Error Messages

Calling Validator::getErrors() after Validator::isValid() will return an Opulence\Validation\Rules\Errors\ErrorCollection with any error messages from validation.

To grab all errors, use:

$validator->getErrors()->getAll();

To get a specific field's error message, use:

$validator->getErrors()->get('FIELD_NAME');

Error message templates are bound to a slug in the Opulence\Validation\Rules\Errors\ErrorTemplateRegistry:

use Opulence\Validation\Rules\Errors\ErrorTemplateRegistry;

$errorTemplateRegistry = new ErrorTemplateRegistry();
$errorTemplateRegistry->registerErrorTemplatesFromConfig([
    'required' => 'The :field input is required',
    'email.required' => 'We need your email address'
]);

All "required" rules that fail will now have the first error message. Specifying email.required will override the global error message for "required" rules, but only for the "email" field. :field will automatically be populated with the name of the field that failed.

Error Message Placeholders

You can specify placeholders in your error messages using :NAME_OF_PLACEHOLDER. If your rule needs to specify placeholder values, it should also implement IRuleWithErrorPlaceholders. In the getErrorPlaceholders() method, you can return a keyed array with the placeholder-name => placeholder-value mappings.

Let's take a look at an example of a rule that checks if an input date falls on a particular day (numbered 0-6):

namespace Project\Domain\Validation\Rules;

use DateTime;
use Opulence\Validation\Rules\IRuleWithArgs;
use Opulence\Validation\Rules\IRuleWithErrorPlaceholders;

class DayRule implements IRuleWithArgs, IRuleWithErrorPlaceholders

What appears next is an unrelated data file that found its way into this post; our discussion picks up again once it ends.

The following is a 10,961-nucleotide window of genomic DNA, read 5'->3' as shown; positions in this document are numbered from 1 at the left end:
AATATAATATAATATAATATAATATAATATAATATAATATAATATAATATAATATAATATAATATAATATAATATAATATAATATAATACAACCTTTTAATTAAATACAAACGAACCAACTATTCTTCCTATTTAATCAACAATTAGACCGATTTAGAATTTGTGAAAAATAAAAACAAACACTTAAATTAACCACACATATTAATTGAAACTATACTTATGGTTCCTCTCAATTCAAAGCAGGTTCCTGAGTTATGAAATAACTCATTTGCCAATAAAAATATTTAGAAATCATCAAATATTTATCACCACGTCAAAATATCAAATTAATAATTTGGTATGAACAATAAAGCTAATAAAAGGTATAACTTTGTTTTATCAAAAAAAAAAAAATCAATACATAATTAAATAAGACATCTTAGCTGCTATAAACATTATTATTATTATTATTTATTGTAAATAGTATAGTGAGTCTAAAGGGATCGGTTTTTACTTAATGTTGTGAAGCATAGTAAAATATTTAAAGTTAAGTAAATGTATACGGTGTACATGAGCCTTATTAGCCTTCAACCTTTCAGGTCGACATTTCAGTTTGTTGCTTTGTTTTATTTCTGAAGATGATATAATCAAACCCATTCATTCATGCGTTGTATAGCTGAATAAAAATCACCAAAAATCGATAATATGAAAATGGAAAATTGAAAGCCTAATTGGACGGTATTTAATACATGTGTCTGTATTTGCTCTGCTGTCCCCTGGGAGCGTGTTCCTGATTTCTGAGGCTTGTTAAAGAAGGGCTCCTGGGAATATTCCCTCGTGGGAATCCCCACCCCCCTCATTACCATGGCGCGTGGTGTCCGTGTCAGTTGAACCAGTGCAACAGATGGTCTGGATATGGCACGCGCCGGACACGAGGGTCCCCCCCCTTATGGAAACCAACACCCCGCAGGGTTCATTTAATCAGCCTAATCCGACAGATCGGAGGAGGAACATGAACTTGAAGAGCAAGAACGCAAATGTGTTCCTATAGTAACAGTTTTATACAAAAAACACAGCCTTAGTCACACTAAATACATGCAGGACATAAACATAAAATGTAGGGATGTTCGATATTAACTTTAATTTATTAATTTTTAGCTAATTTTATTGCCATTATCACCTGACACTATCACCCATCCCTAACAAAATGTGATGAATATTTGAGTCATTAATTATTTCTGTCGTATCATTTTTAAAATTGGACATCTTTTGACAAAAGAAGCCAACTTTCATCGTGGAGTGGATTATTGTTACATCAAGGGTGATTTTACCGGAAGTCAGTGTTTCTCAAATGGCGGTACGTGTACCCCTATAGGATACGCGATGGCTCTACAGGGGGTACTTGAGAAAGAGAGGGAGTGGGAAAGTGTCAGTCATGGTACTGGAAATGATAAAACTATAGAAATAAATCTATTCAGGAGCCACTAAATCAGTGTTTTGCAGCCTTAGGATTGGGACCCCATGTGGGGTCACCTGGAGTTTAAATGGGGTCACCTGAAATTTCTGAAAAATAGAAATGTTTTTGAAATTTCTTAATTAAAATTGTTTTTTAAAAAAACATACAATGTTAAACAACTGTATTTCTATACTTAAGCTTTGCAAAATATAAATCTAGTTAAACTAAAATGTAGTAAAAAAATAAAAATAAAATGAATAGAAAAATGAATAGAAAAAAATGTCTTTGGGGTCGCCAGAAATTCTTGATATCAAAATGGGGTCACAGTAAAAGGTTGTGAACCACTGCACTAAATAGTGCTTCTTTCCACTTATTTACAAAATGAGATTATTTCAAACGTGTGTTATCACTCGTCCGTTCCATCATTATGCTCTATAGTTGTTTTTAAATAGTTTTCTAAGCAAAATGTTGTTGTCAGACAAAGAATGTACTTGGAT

{
    private $comparisonDay = null;

    public function getErrorPlaceholders() : array
    {
        $dayName = DateTime::createFromFormat('!N', $this->comparisonDay)->format('l');

        return ['day' => $dayName];
    }

    public function getSlug() : string
    {
        return 'day';
    }

    public function passes($value, array $allValues = []) : bool
    {
        return (new DateTime($value))->format('N') == $this->comparisonDay;
    }

    public function setArgs(array $args)
    {
        $this->comparisonDay = $args[0];
    }
}

We can then bind an error message to the rule:

$errorTemplateRegistry->registerGlobalErrorTemplate('day', 'Selected day must be a :day');

Now, whenever our rule fails, the nicely-formatted day name will appear in the error message, eg "Selected day must be a Monday".

Validating Form Input

First, set up your rules for your fields:

$validator->field('first-name')
    ->required();
$validator->field('last-name')
    ->required();

Then, if you're using Opulence's HTTP request wrapper, call:

$validator->isValid($request->getPost()->getAll());

Note: You can also pass in $request->getQuery()->getAll().

If you aren't using Opulence's HTTP request wrapper, you can pass any of the PHP super globals to the validator:

$validator->isValid($_POST);

Validating Models

You can validate your models with Opulence's validation library. One easy way is to extend Opulence\Validation\Models\ModelState. It contains two abstract methods: